I find that I’m listening more. People assume that I’m retired so they often ask what did I do? More than likely I tell them that I professed. It is easier to generalize instead of picking one aspect of my college life. Ha, even when I was the college’s graphic designer or senior electronic technician, I was talking a great deal.
So now, on the other side of Wednesday, after staring into the abyss, I’m finding that I’m listening more. I should have done this earlier.
Today I visited the college. While waiting at a convenient bench to catch my breath, two students came to sit near me, close enough for me to hear the entire conversation. I was intrigued.
The first words spoken by the older student was, “This is a speech class that focuses on critical thinking, so it doesn’t have the space to get into specific speech topics brought up by the class.”
He was sympathizing with the student, providing a critical analysis of the situation. I was very intrigued because my wife probably wrote the textbook that the class was using.
The student was older, probably in his sixties, and he had lived in Washington DC for a few years. He quickly gave his take on the current political scene, and he used good critical thinking skills until the end.
“They are supposed to be elected to serve the people’s need. And we know that is not true.”
Truth? Ha, the old Greek question, “What is truth?” The potential of dropping into a mental coma is great when pondering truth, beauty, quality, etc. so, what is truth?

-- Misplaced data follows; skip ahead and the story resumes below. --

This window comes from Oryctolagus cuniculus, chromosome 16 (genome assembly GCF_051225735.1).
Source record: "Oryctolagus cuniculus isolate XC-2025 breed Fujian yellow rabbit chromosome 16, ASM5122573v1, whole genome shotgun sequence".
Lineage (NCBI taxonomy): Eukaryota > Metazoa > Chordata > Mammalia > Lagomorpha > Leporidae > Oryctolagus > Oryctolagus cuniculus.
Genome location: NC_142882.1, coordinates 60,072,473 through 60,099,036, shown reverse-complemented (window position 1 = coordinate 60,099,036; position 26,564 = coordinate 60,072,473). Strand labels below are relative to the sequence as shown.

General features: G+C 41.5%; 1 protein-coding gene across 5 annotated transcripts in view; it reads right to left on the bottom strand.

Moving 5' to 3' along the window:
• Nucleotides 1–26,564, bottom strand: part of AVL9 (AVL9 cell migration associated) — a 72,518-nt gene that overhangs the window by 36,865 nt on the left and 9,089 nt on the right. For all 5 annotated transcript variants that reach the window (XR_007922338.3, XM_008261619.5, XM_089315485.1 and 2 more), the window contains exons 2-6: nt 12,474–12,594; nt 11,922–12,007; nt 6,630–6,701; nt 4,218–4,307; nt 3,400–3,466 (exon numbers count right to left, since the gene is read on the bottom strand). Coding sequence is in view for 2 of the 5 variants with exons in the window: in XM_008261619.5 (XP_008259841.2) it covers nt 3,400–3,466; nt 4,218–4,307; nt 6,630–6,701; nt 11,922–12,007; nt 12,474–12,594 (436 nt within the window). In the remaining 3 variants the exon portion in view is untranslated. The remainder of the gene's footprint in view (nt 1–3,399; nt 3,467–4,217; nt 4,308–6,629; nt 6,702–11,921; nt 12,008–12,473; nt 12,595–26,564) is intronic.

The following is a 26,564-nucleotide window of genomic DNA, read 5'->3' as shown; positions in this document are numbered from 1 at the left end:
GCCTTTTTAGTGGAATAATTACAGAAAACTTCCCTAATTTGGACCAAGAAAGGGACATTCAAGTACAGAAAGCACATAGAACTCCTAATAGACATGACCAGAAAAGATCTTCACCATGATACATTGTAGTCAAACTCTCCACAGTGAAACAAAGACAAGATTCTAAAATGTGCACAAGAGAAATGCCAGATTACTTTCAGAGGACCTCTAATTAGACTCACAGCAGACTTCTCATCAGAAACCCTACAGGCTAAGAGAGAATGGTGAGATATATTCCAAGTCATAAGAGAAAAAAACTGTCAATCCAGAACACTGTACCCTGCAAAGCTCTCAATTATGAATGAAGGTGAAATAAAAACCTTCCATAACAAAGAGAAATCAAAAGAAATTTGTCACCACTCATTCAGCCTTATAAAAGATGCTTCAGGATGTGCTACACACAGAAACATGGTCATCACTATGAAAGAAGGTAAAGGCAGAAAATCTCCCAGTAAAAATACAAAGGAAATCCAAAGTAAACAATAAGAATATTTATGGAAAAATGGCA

I first went to some obvious examples, particularly in math. Two plus two equals four. Seems to be true. True is an absolute, what is true is always true. However, forty years of graphic design and visual thinking, tells me that sometimes two plus two is twenty-two. Oh oh.
How about “the sun is shining because it is noon with no clouds.” Well, it takes eight minutes for the light to reach Earth. It was truth, but at this minute?
Truth is a slippery concept. Every time I hear someone tell me that they know the truth I am very interested.
At the end of the conversation the student said, “This White Supremacy is a thing.” I knew what he meant of course, he was using a convenient label to connect to a common understanding with the other student. It was not meant for me, I was eavesdropping. But it was not a great example of critical thinking.
I’m white, but not supreme. The good thing with labels is that it gets to the point quickly. The bad thing with labels is that it gets to the point too quickly.